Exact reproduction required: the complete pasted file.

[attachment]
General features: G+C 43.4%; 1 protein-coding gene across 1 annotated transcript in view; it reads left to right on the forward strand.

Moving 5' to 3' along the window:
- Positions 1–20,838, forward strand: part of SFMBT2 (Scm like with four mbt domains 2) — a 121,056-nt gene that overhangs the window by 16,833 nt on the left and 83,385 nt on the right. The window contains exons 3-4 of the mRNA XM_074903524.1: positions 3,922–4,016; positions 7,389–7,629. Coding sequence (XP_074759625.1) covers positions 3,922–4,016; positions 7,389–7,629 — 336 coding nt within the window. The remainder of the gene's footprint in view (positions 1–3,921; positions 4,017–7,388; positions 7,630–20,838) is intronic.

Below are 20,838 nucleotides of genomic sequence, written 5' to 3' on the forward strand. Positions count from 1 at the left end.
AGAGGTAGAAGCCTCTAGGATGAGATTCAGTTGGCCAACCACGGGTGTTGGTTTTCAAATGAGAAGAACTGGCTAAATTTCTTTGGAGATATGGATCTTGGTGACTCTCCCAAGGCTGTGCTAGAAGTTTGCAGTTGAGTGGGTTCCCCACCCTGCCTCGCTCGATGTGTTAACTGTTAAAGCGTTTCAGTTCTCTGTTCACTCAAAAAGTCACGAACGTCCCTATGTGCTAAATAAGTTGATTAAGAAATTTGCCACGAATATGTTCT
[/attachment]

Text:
General features: G+C 43.4%; 1 protein-coding gene across 1 annotated transcript in view; it reads left to right on the forward strand.

Moving 5' to 3' along the window:
- Positions 1–20,838, forward strand: part of SFMBT2 (Scm like with four mbt domains 2) — a 121,056-nt gene that overhangs the window by 16,833 nt on the left and 83,385 nt on the right. The window contains exons 3-4 of the mRNA XM_074903524.1: positions 3,922–4,016; positions 7,389–7,629. Coding sequence (XP_074759625.1) covers positions 3,922–4,016; positions 7,389–7,629 — 336 coding nt within the window. The remainder of the gene's footprint in view (positions 1–3,921; positions 4,017–7,388; positions 7,630–20,838) is intronic.

Below are 20,838 nucleotides of genomic sequence, written 5' to 3' on the forward strand. Positions count from 1 at the left end.
AGAGGTAGAAGCCTCTAGGATGAGATTCAGTTGGCCAACCACGGGTGTTGGTTTTCAAATGAGAAGAACTGGCTAAATTTCTTTGGAGATATGGATCTTGGTGACTCTCCCAAGGCTGTGCTAGAAGTTTGCAGTTGAGTGGGTTCCCCACCCTGCCTCGCTCGATGTGTTAACTGTTAAAGCGTTTCAGTTCTCTGTTCACTCAAAAAGTCACGAACGTCCCTATGTGCTAAATAAGTTGATTAAGAAATTTGCCACGAATATGTTCT